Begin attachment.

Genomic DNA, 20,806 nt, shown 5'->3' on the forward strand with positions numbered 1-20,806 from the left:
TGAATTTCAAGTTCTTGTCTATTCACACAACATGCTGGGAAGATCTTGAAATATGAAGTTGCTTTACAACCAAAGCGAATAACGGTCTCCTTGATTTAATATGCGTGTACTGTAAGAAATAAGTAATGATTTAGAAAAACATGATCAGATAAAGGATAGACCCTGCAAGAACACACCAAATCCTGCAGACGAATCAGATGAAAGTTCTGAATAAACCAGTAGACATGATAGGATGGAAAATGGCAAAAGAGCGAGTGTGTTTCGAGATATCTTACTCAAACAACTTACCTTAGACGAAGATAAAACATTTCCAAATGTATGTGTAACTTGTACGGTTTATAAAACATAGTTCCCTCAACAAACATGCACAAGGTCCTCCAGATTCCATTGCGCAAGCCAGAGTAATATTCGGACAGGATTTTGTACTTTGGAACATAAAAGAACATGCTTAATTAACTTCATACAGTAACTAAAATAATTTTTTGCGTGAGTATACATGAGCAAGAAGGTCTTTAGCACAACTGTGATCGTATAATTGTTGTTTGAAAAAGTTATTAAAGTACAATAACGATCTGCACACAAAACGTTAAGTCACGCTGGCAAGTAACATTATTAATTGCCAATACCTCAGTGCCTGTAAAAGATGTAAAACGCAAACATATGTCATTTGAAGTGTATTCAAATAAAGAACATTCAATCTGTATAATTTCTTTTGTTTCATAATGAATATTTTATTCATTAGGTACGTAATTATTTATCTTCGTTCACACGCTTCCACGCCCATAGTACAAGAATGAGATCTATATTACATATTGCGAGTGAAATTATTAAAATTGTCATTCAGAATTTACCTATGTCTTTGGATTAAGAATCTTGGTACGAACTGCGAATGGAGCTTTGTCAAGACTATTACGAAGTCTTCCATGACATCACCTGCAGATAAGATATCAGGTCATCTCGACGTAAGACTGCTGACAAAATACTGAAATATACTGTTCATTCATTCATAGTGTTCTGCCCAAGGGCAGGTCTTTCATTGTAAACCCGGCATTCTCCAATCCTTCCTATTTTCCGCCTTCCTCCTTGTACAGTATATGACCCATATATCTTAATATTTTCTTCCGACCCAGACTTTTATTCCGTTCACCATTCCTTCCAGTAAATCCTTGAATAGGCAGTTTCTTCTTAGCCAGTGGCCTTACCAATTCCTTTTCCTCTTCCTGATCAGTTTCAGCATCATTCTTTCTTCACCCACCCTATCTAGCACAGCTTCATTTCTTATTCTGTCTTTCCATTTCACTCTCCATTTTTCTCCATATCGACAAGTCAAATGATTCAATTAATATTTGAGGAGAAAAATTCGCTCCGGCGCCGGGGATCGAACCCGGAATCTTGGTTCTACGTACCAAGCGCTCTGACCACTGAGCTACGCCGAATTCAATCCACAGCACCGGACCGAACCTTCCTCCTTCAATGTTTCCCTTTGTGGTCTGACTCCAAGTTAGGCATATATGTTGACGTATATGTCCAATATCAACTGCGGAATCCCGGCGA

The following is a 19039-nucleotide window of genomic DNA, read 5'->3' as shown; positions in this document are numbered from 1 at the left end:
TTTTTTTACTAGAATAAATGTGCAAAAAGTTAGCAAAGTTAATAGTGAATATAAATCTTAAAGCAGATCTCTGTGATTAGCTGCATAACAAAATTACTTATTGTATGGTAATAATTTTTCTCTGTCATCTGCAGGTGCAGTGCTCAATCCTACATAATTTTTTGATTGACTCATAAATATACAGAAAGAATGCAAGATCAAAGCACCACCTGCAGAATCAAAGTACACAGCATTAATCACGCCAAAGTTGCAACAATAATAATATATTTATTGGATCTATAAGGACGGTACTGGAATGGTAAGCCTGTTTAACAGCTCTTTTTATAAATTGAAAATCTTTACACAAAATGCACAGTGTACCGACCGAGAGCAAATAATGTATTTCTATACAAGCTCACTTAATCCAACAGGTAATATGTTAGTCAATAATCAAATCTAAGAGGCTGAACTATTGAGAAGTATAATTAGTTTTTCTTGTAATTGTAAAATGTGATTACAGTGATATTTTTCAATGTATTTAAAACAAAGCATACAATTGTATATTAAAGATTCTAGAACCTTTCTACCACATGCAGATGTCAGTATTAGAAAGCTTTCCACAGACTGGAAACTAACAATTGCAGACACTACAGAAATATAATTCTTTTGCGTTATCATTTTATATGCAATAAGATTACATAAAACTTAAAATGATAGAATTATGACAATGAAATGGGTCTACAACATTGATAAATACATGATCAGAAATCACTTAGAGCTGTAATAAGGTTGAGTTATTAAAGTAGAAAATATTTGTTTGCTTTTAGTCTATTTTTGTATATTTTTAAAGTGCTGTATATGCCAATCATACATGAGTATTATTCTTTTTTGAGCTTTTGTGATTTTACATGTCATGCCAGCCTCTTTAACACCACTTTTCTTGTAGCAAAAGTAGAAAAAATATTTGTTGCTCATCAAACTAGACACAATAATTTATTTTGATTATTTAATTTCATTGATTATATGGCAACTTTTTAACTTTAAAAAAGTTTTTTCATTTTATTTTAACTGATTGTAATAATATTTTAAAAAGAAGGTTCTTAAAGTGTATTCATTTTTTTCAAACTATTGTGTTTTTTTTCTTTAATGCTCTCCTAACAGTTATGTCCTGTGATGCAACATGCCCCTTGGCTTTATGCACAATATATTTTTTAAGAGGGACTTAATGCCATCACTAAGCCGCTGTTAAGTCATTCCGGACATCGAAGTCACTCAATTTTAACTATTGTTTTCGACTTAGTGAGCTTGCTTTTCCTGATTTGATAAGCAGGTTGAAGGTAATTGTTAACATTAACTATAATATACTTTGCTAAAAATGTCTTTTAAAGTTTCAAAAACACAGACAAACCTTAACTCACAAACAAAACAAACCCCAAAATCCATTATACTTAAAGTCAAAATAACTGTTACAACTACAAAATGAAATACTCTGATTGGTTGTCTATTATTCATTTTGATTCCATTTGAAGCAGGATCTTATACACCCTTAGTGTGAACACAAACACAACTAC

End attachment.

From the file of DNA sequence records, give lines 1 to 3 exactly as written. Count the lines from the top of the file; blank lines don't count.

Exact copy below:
Genomic DNA, 20,806 nt, shown 5'->3' on the forward strand with positions numbered 1-20,806 from the left:
TGAATTTCAAGTTCTTGTCTATTCACACAACATGCTGGGAAGATCTTGAAATATGAAGTTGCTTTACAACCAAAGCGAATAACGGTCTCCTTGATTTAATATGCGTGTACTGTAAGAAATAAGTAATGATTTAGAAAAACATGATCAGATAAAGGATAGACCCTGCAAGAACACACCAAATCCTGCAGACGAATCAGATGAAAGTTCTGAATAAACCAGTAGACATGATAGGATGGAAAATGGCAAAAGAGCGAGTGTGTTTCGAGATATCTTACTCAAACAACTTACCTTAGACGAAGATAAAACATTTCCAAATGTATGTGTAACTTGTACGGTTTATAAAACATAGTTCCCTCAACAAACATGCACAAGGTCCTCCAGATTCCATTGCGCAAGCCAGAGTAATATTCGGACAGGATTTTGTACTTTGGAACATAAAAGAACATGCTTAATTAACTTCATACAGTAACTAAAATAATTTTTTGCGTGAGTATACATGAGCAAGAAGGTCTTTAGCACAACTGTGATCGTATAATTGTTGTTTGAAAAAGTTATTAAAGTACAATAACGATCTGCACACAAAACGTTAAGTCACGCTGGCAAGTAACATTATTAATTGCCAATACCTCAGTGCCTGTAAAAGATGTAAAACGCAAACATATGTCATTTGAAGTGTATTCAAATAAAGAACATTCAATCTGTATAATTTCTTTTGTTTCATAATGAATATTTTATTCATTAGGTACGTAATTATTTATCTTCGTTCACACGCTTCCACGCCCATAGTACAAGAATGAGATCTATATTACATATTGCGAGTGAAATTATTAAAATTGTCATTCAGAATTTACCTATGTCTTTGGATTAAGAATCTTGGTACGAACTGCGAATGGAGCTTTGTCAAGACTATTACGAAGTCTTCCATGACATCACCTGCAGATAAGATATCAGGTCATCTCGACGTAAGACTGCTGACAAAATACTGAAATATACTGTTCATTCATTCATAGTGTTCTGCCCAAGGGCAGGTCTTTCATTGTAAACCCGGCATTCTCCAATCCTTCCTATTTTCCGCCTTCCTCCTTGTACAGTATATGACCCATATATCTTAATATTTTCTTCCGACCCAGACTTTTATTCCGTTCACCATTCCTTCCAGTAAATCCTTGAATAGGCAGTTTCTTCTTAGCCAGTGGCCTTACCAATTCCTTTTCCTCTTCCTGATCAGTTTCAGCATCATTCTTTCTTCACCCACCCTATCTAGCACAGCTTCATTTCTTATTCTGTCTTTCCATTTCACTCTCCATTTTTCTCCATATCGACAAGTCAAATGATTCAATTAATATTTGAGGAGAAAAATTCGCTCCGGCGCCGGGGATCGAACCCGGAATCTTGGTTCTACGTACCAAGCGCTCTGACCACTGAGCTACGCCGAATTCAATCCACAGCACCGGACCGAACCTTCCTCCTTCAATGTTTCCCTTTGTGGTCTGACTCCAAGTTAGGCATATATGTTGACGTATATGTCCAATATCAACTGCGGAATCCCGGCGA

The following is a 19039-nucleotide window of genomic DNA, read 5'->3' as shown; positions in this document are numbered from 1 at the left end: